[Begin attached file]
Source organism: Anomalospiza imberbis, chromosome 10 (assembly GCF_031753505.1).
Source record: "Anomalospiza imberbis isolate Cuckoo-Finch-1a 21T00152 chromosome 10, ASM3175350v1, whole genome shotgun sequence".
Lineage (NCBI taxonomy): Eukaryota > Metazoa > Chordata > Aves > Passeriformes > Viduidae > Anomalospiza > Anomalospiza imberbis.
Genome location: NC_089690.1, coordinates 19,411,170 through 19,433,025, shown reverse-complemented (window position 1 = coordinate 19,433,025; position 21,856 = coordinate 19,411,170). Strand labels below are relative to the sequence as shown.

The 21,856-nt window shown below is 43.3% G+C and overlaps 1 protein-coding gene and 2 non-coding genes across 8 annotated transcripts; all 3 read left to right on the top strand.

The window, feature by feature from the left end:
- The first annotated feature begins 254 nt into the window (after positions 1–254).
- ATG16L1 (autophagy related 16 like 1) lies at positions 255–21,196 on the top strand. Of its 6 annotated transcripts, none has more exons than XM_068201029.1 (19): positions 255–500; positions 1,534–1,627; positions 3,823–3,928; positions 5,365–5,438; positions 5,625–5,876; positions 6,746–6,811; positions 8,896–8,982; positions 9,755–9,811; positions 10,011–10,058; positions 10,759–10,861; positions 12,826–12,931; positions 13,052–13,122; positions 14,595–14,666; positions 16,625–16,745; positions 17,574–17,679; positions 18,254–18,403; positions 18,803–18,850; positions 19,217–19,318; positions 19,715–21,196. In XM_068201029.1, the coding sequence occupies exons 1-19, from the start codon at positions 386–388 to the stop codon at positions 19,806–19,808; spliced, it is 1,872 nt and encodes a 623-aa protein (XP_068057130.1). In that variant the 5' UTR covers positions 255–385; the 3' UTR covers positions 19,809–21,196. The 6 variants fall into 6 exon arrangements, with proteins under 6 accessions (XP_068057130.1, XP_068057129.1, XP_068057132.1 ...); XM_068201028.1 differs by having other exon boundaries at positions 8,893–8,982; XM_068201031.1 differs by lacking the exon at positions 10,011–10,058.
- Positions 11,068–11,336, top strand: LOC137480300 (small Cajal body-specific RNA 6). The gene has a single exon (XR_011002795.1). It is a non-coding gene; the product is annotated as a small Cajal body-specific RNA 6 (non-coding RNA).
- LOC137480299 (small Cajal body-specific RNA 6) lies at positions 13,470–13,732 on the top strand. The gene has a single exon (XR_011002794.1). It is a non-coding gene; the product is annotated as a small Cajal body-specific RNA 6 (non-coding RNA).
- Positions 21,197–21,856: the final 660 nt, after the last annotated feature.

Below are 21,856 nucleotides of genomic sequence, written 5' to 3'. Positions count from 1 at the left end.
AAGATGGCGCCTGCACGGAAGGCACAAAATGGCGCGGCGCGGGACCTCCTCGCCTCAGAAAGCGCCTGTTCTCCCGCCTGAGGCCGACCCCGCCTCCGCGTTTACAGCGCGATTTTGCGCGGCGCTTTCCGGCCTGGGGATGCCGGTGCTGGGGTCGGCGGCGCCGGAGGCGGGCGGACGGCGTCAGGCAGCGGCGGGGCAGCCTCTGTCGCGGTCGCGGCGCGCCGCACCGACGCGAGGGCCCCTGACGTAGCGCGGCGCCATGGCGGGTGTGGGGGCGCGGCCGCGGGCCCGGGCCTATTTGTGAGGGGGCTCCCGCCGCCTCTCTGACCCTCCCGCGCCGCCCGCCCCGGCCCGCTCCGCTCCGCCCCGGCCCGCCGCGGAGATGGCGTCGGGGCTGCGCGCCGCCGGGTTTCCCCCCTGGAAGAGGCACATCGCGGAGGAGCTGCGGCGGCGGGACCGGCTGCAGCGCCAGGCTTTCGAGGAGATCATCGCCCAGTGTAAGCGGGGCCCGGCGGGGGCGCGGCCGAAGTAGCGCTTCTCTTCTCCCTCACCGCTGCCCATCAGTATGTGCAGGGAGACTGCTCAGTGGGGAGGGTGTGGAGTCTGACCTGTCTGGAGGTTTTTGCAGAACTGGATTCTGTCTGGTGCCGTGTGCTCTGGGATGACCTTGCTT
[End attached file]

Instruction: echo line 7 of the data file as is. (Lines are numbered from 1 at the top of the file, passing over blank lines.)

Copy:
- The first annotated feature begins 254 nt into the window (after positions 1–254).